Rev. Rich Lang
Can we reconcile religion’s often violent past to help create a more compassionate future?
For Christians the holy season of introspection is upon us. We call this Lent, and it is a time when we follow Jesus’ example of going out into the wilderness to wrestle with the devil for 40 days.
As the story goes, it was immediately upon his return that Jesus began his public ministry of confrontation with that era’s 1 percent, which ended first with his gruesome, bloody death and then with his victorious resurrection and presence among us today. At least that’s how Christians see it.
Jesus himself was on a 40-day vision quest as a repetition of the 40 years of Jewish wandering in the wilderness. The “Exodus” story is familiar to most Americans, but what is often overlooked is that it is a story of revolution in which the slaves of empire throw off their shackles and form their own nation.
Although the revolution is presented as nonviolent, the results certainly were not. Pharaoh’s army was drowned in floodwaters. And after 40 years of being formed as a “people,” the newly freed slaves invaded and conquered a land that had a people. Genocide and ethnic cleansing are part of the Hebrew scriptures, part of the story that formed Jesus and his followers.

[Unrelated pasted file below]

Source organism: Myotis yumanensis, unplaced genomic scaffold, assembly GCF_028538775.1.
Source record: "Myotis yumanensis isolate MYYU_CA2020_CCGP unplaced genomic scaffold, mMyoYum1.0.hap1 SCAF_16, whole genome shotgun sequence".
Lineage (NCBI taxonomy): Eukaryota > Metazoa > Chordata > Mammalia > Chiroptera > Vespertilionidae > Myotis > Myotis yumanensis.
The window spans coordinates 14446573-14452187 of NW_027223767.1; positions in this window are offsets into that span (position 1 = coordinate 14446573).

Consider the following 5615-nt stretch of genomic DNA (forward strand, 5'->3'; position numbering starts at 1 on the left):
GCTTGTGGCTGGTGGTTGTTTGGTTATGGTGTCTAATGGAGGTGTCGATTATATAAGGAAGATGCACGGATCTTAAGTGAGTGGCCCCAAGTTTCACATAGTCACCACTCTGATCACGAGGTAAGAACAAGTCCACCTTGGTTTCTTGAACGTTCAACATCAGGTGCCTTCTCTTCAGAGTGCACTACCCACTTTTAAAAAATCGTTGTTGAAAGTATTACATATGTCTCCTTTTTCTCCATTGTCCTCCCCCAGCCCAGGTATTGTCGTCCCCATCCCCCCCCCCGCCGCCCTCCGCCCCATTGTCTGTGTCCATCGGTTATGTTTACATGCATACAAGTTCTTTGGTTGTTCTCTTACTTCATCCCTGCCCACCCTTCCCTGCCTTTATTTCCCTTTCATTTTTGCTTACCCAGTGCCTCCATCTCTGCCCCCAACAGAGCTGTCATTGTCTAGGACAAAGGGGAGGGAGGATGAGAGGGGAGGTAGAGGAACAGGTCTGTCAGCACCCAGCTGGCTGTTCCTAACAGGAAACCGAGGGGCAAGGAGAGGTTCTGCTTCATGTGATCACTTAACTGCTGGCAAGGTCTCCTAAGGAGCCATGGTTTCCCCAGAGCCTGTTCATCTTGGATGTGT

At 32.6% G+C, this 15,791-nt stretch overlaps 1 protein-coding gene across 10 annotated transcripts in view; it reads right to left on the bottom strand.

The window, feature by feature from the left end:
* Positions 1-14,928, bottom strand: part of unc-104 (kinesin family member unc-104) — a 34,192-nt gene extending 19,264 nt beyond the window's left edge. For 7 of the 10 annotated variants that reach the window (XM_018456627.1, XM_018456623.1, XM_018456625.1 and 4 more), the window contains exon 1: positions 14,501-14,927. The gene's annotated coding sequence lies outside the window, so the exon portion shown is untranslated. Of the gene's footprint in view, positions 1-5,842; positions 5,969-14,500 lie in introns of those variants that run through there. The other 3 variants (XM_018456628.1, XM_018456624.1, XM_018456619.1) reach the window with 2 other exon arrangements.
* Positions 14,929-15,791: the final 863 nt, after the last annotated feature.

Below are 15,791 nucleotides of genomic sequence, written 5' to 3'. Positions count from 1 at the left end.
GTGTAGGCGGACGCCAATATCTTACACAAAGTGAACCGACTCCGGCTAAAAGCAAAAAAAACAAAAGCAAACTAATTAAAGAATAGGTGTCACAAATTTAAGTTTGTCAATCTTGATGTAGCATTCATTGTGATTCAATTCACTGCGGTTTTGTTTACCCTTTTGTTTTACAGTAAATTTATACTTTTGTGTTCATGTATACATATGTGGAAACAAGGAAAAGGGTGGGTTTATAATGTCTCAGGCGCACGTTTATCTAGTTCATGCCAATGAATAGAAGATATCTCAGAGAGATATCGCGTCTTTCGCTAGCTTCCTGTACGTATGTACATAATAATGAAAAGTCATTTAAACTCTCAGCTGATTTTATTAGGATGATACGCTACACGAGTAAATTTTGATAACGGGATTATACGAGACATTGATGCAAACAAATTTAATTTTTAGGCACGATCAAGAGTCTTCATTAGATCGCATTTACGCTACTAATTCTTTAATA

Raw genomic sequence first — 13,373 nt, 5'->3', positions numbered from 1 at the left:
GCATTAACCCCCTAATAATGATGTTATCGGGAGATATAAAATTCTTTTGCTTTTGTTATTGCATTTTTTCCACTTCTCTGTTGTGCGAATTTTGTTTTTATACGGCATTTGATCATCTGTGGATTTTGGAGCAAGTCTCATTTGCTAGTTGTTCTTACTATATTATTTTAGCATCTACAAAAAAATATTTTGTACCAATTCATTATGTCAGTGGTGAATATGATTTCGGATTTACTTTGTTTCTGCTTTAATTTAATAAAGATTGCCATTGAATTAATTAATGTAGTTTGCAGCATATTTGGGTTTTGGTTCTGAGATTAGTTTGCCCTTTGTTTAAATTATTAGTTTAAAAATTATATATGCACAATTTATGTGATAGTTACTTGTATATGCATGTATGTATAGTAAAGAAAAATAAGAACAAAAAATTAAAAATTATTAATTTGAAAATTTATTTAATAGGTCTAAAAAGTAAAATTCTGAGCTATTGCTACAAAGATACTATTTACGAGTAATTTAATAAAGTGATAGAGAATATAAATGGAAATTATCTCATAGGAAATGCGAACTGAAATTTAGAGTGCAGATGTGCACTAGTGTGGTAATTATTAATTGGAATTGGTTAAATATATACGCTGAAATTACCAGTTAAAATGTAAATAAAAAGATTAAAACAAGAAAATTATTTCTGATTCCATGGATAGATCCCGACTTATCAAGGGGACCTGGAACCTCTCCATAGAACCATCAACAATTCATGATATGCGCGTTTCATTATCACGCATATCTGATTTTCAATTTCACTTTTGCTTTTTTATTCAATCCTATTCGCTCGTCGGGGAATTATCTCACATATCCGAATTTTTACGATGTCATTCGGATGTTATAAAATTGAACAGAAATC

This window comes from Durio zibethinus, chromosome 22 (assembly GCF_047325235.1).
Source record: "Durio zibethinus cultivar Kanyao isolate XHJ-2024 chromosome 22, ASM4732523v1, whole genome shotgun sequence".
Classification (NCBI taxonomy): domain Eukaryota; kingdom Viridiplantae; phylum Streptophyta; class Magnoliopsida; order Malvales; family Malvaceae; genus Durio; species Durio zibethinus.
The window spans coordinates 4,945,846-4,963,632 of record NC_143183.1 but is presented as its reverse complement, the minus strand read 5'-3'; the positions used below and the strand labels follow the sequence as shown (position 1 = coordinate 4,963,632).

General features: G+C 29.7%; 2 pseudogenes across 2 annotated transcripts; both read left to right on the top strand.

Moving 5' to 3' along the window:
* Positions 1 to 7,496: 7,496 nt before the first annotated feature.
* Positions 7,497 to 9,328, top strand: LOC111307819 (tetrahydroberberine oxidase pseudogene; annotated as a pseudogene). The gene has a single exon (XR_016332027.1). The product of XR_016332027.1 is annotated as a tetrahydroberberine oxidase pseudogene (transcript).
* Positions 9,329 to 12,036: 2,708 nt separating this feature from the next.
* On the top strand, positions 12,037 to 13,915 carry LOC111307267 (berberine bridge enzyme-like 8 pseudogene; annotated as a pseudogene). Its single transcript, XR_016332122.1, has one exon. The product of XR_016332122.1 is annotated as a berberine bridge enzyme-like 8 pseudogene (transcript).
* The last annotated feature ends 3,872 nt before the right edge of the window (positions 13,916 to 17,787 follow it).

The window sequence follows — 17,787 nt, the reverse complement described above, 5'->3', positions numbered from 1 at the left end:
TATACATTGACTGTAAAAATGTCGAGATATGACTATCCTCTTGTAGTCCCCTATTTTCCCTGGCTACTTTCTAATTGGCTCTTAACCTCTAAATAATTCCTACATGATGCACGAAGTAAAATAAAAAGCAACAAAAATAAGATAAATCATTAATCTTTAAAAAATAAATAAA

Indeed, although Christians want to claim that Jesus was the Gandhi of his day, it is most certainly not the case that his followers practice what he preached. Christianity is a religion drenched in vengeance, violence and cruel, conquering remorseless massacres. To read the history of the Christian church is like reading the history of America with both equally slaughtering those whose land wealth we covet. Native Americans and the world’s indigenous people whose lands contain oil underneath are testimony to our relentless pillaging.
But Jews, Christians and Americans are not alone with God-mandated violence on their hands. Islam, Buddhism and Hinduism also have shadow sides. Indeed even secular ideologies have been known to engage in a blood orgy or two against the enemy. Being tribal with loyalty to one’s own while being suspicious and afraid of others is a sadly tragic and weary aspect of civilization.
Rabbi Jay Heyman, Islamic scholar Jafar Jeff Siddiqui and I will explore this violence that is so prevalent in each of our monotheistic faiths. Each of us comes out of sacred disciplines and oral traditions that posit the violence of God. How do we reconcile our commitment to compassion and peace with traditions that teach us to practice Holy War against the infidel, the one not us?
You’re invited to engage with us in this deep and troubling root of why the world is so damned perverse. Come and participate in the conversation on Thursday, Feb. 21 at the Common Good Café, 1415 43rd Street NE, 7 p.m.
There’s free parking at the University Bookstore.
Commenting is not available in this channel entry.